Project launched to protect Rathlin Island seabirds from invasive mammals
Seabirds that are in decline on Rathlin Island are to be protected through a £4.5m scheme.
The five-year project aims to eradicate rats and ferrets from the island off the north Co Antrim coast. The RSPB has said some 25 species of birds are at risk partly due to the invasive predators.
A Puffin carrying sand eel prey at Rathlin Island (Ian Dickey).
Puffin numbers on Rathlin have declined by more than half in recent years, according to the charity's research. Claire Barnett from the RSPB said: "Bringing this global-scale conservation project to Northern Ireland is vital to safeguard the amazing wildlife on Rathlin.
"We will protect and promote Rathlin's internationally important wildlife and landscape so future generations can enjoy seeing Guillemots, Razorbills, Kittiwakes and the iconic Puffins and possibly even the return of locally extinct species such as Manx Shearwaters and European Storm Petrels, which were once common on the island."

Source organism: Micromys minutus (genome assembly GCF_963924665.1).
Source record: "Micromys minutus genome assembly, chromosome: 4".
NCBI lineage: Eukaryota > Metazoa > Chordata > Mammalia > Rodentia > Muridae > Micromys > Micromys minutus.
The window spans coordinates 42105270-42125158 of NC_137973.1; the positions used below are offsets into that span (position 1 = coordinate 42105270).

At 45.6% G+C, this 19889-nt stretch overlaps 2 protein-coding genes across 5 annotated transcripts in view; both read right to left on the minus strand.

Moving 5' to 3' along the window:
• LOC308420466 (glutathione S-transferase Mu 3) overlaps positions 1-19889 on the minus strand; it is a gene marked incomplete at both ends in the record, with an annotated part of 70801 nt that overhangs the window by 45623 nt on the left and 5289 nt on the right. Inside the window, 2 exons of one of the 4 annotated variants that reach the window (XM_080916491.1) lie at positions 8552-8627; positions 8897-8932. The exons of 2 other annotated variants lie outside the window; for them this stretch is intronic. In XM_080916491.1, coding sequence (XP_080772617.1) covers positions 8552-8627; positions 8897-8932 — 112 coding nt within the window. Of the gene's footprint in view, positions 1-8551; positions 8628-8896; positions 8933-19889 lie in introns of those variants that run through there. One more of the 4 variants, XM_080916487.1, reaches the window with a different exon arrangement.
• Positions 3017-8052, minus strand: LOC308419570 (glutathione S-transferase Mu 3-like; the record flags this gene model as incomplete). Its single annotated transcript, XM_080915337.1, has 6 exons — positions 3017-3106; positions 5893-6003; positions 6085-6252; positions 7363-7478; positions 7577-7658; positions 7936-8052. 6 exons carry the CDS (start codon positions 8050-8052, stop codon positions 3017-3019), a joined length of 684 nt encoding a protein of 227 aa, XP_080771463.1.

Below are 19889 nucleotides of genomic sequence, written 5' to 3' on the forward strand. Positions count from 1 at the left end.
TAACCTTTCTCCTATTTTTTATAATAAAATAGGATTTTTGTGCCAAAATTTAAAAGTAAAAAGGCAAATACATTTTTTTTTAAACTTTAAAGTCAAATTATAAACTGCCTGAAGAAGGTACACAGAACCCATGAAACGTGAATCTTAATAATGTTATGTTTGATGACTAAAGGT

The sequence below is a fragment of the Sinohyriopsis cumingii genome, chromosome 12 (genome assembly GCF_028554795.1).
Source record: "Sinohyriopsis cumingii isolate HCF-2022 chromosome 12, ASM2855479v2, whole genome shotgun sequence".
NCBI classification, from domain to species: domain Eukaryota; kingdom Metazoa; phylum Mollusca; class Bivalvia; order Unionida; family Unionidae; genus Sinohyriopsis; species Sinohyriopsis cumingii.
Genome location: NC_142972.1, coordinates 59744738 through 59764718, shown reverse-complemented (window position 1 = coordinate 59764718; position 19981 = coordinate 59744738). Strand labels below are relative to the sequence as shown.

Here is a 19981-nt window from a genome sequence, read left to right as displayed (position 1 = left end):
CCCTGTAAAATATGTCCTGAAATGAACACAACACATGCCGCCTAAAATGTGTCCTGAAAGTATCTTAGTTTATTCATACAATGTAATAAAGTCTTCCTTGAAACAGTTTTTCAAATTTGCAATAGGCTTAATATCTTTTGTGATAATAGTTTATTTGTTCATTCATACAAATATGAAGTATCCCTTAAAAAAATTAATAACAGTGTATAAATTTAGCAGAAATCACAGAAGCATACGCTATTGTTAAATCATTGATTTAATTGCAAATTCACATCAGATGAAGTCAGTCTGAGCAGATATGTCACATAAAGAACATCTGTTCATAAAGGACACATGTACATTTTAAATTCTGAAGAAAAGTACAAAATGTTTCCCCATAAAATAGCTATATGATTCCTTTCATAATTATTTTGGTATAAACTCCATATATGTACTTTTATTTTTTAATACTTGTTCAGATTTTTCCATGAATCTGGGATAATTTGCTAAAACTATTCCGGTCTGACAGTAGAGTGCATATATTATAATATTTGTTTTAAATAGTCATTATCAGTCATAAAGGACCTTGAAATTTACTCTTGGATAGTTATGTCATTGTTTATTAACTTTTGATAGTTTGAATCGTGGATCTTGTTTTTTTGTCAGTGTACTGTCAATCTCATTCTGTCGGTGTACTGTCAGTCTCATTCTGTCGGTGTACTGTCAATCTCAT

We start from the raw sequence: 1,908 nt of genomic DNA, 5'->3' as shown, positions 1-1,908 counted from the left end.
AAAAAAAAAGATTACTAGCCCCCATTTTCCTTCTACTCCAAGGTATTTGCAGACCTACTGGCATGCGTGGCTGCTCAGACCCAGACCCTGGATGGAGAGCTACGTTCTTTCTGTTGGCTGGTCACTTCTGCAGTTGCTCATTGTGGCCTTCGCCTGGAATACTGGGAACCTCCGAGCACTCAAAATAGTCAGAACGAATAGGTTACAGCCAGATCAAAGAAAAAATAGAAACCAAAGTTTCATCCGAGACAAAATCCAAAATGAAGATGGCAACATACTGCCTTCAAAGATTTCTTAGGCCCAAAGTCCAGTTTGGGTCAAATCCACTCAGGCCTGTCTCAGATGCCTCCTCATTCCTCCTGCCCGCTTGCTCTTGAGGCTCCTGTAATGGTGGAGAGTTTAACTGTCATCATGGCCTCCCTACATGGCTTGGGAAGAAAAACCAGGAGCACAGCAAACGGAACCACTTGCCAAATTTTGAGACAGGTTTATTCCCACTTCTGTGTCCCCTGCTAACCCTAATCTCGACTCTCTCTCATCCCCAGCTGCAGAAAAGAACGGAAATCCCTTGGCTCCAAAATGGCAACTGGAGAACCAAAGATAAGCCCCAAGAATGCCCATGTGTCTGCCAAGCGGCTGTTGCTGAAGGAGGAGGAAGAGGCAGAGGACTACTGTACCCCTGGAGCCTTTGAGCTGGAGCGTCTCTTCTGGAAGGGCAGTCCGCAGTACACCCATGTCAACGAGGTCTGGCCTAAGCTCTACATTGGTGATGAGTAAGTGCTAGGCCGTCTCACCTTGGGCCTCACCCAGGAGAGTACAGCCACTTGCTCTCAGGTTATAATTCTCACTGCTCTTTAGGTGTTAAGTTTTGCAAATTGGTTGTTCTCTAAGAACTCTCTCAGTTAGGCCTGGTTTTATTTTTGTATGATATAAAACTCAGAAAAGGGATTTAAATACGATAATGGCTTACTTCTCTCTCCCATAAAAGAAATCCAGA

It is thought that ferrets were brought to Rathlin in the mid-1980s in an attempt to control the rabbit population. However, they have since contributed to the decline of birds breeding on the island.
The seabird restoration project known as Rathlin Acting for Tomorrow is set to be the largest of its kind on the island of Ireland. The scheme is being developed with operations due to begin next year.